Ethiopian peace talks enter day two in South Africa

Ethiopian peace talks enter day two in South Africa


The first formal peace talks between the warring factions in the brutal two-year conflict in Ethiopia’s Tigray region entered its second day on Wednesday in South Africa.

Led by the African Union (AU), the negotiations in Pretoria follow an increase in bitter fighting in recent weeks that has alarmed the international community and sparked fears among civilians caught in the crossfire.

The talks are taking place at the South African Foreign Ministry’s headquarters in Pretoria.

The African Union envoy to the Horn of Africa and former Nigerian President Olusegun Obasanjo, who is the main facilitator of the talks, was photographed entering the meeting venue on Wednesday morning.

Kenya’s ex-president Uhuru Kenyatta, who is part of the mediation team, was also seen entering the building.

South Africa’s ex-Vice President Phumzile Mlambo-Ngcuka and a US envoy, Mike Hammer, will also attend.

The talks opened on Monday and are due to run until Sunday, according to the South African Presidency.

So far, however, there has been a media blackout, with journalists being held outside the venue’s fence.

The dialogue between negotiators from Prime Minister Abiy Ahmed’s Ethiopian government and regional authorities in war-torn Tigray came almost two months to the day after fighting resumed, shattering a five-month truce.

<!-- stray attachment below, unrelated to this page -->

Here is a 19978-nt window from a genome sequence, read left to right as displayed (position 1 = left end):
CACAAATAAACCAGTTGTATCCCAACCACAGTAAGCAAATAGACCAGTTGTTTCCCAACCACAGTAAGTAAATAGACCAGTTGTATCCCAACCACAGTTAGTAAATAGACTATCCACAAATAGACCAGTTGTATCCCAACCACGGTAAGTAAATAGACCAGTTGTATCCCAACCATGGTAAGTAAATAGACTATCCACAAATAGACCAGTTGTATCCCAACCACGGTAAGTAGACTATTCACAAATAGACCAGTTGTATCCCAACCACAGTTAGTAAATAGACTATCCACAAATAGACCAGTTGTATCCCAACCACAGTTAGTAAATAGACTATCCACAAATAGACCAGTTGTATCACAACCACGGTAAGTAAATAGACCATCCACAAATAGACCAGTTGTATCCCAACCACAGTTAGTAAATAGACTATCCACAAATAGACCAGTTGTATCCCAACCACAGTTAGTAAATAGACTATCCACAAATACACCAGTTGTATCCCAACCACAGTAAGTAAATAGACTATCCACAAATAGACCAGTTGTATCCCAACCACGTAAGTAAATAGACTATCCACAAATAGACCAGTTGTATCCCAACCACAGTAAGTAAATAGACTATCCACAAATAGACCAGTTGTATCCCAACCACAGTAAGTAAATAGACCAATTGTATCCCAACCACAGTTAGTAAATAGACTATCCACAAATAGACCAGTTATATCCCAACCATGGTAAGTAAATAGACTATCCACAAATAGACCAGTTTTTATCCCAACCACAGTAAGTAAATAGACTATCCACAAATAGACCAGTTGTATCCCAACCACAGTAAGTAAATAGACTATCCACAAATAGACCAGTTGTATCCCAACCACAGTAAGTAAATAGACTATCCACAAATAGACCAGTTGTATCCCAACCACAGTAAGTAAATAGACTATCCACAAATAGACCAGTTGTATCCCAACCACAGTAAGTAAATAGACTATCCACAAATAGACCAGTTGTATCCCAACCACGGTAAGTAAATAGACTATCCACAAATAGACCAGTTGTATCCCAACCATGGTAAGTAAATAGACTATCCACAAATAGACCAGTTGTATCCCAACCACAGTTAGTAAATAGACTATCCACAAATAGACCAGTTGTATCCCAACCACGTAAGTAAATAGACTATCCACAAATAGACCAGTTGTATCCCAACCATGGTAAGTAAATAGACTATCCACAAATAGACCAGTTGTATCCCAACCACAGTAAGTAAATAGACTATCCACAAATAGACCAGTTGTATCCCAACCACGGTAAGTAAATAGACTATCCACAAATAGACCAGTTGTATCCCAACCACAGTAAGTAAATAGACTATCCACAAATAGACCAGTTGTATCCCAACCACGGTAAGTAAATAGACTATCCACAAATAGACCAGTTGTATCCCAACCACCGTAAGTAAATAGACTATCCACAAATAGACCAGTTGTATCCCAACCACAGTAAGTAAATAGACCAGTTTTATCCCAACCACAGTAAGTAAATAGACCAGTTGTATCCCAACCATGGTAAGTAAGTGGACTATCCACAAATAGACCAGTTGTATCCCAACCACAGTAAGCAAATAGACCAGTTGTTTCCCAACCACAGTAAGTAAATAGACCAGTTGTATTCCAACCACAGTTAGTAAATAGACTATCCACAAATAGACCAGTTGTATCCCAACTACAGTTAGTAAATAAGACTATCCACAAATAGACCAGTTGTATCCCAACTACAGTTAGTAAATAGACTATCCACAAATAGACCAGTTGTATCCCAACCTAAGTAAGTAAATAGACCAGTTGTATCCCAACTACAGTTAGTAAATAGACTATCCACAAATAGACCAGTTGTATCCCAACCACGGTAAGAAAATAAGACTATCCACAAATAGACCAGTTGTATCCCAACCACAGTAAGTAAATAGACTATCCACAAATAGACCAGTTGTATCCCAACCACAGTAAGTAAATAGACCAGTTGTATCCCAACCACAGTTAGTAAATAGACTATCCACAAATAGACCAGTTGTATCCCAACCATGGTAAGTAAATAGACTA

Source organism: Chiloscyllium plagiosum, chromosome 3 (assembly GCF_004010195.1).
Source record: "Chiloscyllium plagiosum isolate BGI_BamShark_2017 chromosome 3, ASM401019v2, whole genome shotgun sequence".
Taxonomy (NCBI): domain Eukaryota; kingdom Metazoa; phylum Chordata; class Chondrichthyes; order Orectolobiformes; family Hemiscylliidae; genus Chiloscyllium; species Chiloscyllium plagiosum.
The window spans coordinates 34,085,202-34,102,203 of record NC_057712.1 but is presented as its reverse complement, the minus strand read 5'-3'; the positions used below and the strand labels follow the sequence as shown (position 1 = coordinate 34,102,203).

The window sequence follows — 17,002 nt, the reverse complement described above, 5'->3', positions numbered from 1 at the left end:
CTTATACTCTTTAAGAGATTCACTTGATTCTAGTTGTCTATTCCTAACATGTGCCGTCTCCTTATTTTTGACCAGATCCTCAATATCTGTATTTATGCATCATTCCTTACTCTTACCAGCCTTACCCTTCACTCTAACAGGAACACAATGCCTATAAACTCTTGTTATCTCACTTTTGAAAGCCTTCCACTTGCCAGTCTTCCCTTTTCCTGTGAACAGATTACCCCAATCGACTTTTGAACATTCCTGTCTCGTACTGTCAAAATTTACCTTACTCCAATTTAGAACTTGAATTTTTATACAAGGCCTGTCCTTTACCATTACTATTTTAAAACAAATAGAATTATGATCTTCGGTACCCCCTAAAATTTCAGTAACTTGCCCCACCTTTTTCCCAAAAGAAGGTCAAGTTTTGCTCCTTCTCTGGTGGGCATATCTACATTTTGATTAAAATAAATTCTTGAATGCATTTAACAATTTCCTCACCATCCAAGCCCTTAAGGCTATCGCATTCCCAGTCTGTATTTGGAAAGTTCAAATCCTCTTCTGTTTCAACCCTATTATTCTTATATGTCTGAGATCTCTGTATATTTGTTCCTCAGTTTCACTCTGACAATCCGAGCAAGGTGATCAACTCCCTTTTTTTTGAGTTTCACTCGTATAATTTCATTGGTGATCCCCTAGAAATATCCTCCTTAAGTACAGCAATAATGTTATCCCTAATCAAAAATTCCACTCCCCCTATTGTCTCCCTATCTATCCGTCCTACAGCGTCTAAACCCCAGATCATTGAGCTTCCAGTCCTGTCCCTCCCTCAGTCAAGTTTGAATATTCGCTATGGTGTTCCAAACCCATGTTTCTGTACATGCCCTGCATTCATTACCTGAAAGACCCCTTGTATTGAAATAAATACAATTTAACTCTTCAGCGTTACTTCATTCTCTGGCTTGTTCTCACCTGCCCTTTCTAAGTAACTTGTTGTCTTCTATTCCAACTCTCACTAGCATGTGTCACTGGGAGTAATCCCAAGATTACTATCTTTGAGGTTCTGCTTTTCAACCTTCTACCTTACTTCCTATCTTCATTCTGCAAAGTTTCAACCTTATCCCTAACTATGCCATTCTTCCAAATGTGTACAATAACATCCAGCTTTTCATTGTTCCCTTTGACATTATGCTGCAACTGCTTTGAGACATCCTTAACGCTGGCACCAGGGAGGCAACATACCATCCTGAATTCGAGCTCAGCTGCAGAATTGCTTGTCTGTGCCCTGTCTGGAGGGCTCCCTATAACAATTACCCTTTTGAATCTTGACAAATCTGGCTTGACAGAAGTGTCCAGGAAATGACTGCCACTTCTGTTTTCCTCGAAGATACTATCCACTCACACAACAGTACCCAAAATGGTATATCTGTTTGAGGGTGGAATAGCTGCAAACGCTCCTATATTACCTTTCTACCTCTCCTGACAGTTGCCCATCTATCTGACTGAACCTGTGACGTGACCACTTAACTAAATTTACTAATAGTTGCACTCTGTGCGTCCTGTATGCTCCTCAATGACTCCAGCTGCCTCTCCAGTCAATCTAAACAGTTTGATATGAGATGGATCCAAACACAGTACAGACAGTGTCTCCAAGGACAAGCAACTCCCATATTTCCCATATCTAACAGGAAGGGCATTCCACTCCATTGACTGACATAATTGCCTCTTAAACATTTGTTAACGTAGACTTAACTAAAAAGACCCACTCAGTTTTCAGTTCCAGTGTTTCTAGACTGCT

The international community is calling for an immediate ceasefire, humanitarian access to Tigray, where many are starving, and a withdrawal of Eritrean forces whose return to the conflict has raised fears of renewed atrocities against civilians.

“There is no military solution to this conflict and these talks represent the most promising avenue to achieve lasting peace and prosperity for all Ethiopians,” US Secretary of State Antony Blinken said in a late night statement welcoming the negotiations.

AU Commission Chairman Moussa Faki Mahamat welcomed the launch of the much-anticipated process.

He said he was “encouraged by the parties’ early demonstration of commitment to peace” and reiterated the AU’s continued support for a process “to silence the guns for a united, stable, peaceful and resilient Ethiopia.” .

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